The intent element of [section] 1503 requires that a defendant corruptly and intentionally act (31) to obstruct a proceeding or the due administration of justice, or "endeavor" to interfere with a proceeding. (32) The intent element of an obstruction of justice offense is referred to as the "nexus" requirement. (33)

        1. Corrupt Intent

          Courts generally construe the statutory term "corruptly" as an intent requirement, though the meaning of the term can vary in different contexts. (34) There is a split amongst the circuits in exactly how the intent element is to be applied. (35) In Pettibone v. United States, the Supreme Court interpreted the "corrupt" intent requirement of the almost identically worded predecessor obstruction of justice statute, Rev.Stat. [section] 5399 (1878), finding that provision to require a level of intent consistent with the mens rea (36) of "specific intent," (37) i.e., intent to actually achieve a designated, predetermined result. (38) In 1979, however, the Fourth Circuit in United States v. Neiswender read the intent requirement to require less than specific intent, declaring that "[t]he defendant's actual design is irrelevant." (39) Instead, the Fourth Circuit created a two-step foreseeability rule for intent: first, "the defendant need only have had knowledge or notice that success in his fraud would have likely resulted in an obstruction of justice"; second, notice was "provided by the reasonable foreseeability of the natural and probable consequences of the defendant's acts." (40)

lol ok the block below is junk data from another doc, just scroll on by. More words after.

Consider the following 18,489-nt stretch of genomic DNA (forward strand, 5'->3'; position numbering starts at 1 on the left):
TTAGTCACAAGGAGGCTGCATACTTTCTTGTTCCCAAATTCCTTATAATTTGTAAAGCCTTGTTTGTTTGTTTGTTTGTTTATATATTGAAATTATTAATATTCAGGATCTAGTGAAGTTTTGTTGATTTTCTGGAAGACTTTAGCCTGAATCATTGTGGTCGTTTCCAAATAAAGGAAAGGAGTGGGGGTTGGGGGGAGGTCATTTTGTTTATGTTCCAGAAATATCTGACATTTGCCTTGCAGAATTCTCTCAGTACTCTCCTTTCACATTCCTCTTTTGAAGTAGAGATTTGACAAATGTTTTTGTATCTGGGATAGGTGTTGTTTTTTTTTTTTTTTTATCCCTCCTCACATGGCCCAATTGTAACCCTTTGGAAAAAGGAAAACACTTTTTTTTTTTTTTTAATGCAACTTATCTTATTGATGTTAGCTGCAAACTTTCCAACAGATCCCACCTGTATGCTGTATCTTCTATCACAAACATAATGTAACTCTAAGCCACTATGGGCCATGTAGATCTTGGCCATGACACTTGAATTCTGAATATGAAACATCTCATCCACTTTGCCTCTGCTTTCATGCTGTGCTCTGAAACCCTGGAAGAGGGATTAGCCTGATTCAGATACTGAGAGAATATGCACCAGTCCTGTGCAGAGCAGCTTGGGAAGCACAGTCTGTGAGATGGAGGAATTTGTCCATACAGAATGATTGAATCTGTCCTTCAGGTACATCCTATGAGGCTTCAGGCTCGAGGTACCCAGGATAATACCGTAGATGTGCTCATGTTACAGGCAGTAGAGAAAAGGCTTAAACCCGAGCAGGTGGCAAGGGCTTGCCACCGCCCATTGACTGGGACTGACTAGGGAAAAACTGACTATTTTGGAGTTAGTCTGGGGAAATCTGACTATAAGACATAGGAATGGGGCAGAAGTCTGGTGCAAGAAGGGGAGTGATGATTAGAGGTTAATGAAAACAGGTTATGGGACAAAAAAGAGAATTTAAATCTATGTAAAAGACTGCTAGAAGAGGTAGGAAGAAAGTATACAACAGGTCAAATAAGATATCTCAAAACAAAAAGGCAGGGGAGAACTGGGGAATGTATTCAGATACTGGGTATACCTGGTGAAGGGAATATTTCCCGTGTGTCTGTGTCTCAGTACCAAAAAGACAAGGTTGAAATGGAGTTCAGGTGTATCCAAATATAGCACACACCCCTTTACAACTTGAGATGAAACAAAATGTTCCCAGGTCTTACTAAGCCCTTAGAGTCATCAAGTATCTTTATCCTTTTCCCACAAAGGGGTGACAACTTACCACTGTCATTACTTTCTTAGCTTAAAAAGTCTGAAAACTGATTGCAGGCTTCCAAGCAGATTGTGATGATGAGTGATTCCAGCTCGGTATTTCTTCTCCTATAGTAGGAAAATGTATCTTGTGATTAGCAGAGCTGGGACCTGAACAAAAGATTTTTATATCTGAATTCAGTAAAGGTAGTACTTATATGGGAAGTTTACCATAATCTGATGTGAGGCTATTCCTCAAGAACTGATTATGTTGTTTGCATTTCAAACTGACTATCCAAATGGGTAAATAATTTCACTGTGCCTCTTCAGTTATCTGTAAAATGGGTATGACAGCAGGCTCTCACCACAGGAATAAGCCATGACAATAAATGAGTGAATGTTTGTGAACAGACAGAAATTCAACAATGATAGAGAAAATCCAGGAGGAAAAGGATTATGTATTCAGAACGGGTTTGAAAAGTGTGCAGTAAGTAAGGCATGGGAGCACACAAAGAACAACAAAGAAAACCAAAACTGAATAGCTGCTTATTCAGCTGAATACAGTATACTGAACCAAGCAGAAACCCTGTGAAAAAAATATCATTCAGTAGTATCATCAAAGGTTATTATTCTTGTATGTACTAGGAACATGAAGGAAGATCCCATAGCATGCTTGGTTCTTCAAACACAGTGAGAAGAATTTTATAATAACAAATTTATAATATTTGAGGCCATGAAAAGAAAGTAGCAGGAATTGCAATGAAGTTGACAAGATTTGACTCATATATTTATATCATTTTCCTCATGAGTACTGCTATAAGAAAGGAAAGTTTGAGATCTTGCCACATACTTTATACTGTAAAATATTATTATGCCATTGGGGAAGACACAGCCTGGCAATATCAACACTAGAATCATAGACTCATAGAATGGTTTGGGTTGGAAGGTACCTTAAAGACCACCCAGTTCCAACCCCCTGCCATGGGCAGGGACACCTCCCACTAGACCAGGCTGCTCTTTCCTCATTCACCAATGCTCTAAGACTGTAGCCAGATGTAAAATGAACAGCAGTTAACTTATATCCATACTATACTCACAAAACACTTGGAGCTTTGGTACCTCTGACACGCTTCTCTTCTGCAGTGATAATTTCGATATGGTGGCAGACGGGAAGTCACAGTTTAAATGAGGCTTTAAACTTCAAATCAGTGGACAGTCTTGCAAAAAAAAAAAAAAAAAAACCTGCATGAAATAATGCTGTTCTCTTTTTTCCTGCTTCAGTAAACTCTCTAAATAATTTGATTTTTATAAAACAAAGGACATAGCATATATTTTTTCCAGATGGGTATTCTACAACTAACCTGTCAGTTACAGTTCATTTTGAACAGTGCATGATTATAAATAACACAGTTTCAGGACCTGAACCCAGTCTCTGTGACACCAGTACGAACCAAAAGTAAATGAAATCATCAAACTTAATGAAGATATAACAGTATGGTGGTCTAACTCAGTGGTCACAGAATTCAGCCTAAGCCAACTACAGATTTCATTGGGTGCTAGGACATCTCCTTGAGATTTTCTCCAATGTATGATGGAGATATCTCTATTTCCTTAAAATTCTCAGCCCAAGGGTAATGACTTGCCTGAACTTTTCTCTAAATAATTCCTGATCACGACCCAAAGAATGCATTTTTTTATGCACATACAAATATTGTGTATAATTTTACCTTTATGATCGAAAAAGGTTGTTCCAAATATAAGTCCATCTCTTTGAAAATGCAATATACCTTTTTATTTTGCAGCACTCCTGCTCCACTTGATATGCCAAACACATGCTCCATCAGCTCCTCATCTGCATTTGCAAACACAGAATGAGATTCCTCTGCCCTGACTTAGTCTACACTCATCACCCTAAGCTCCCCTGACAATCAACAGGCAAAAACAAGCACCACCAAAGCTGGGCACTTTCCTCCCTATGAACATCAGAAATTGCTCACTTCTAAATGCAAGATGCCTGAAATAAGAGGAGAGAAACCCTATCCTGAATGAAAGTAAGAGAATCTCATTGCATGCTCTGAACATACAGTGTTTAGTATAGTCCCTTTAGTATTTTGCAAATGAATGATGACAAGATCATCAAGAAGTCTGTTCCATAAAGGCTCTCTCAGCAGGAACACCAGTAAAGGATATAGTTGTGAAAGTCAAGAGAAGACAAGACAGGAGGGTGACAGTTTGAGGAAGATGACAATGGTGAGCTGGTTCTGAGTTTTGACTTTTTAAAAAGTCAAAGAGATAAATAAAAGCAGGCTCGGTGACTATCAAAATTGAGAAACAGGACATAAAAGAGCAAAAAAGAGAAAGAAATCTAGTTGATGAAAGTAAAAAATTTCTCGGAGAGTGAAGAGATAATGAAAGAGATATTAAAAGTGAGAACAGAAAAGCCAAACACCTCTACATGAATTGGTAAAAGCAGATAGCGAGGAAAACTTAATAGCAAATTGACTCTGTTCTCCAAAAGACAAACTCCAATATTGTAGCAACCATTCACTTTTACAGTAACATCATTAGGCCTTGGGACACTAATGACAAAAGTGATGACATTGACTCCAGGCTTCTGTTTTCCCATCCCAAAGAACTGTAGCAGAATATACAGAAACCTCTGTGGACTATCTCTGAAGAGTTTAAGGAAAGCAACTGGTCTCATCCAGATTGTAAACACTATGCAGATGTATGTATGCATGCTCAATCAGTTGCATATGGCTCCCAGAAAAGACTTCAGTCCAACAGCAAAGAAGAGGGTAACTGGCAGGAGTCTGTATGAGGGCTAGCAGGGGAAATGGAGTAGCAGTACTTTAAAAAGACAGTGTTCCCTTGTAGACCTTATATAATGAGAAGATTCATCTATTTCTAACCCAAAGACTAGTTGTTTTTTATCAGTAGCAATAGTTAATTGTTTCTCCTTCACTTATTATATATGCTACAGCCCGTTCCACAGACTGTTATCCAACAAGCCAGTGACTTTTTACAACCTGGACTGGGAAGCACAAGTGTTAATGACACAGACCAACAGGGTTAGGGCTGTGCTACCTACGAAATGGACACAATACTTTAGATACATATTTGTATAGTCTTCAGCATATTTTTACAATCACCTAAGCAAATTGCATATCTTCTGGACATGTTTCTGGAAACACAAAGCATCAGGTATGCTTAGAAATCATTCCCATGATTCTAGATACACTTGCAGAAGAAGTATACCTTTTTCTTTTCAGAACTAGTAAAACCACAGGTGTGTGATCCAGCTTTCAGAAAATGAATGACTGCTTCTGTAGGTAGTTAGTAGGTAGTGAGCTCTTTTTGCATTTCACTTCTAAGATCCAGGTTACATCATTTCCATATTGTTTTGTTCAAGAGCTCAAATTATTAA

Since Neiswender, courts, including those Circuits claiming to require specific intent, have found the intent requirement satisfied if the government shows that the defendant knowingly and intentionally undertook an action from which an obstruction of justice was a reasonably foreseeable result. (41) Furthermore, courts have held that specific intent may be inferred from circumstantial evidence. (42)

        2. Endeavor

          "Endeavor" has been defined as "any effort or assay to accomplish the evil purpose the section was enacted to prevent." (43) Actual obstruction need not be proved to establish a violation of [section] 1503; an endeavor to obstruct justice is sufficient. (44) Courts have consistently held that "endeavor" denotes a lesser threshold of purposeful activity than "attempt." (45) Specifically, the government need only prove that "the endeavor [has] the 'natural and probable effect' of interfering with the due administration of justice." (46) Courts have upheld convictions even where the endeavor had only a remote possibility of becoming an obstruction. (47)

          Courts have also ruled that, since [section] 1503 was designed to proscribe all corrupt methods of obstructing justice, force or intimidation is not an essential element of a corrupt endeavor to influence. (48) A broad variety of actions constitute endeavors for obstruction of justice purposes. For example, a defendant may be convicted of endeavoring to obstruct justice even when success is impossible, because the...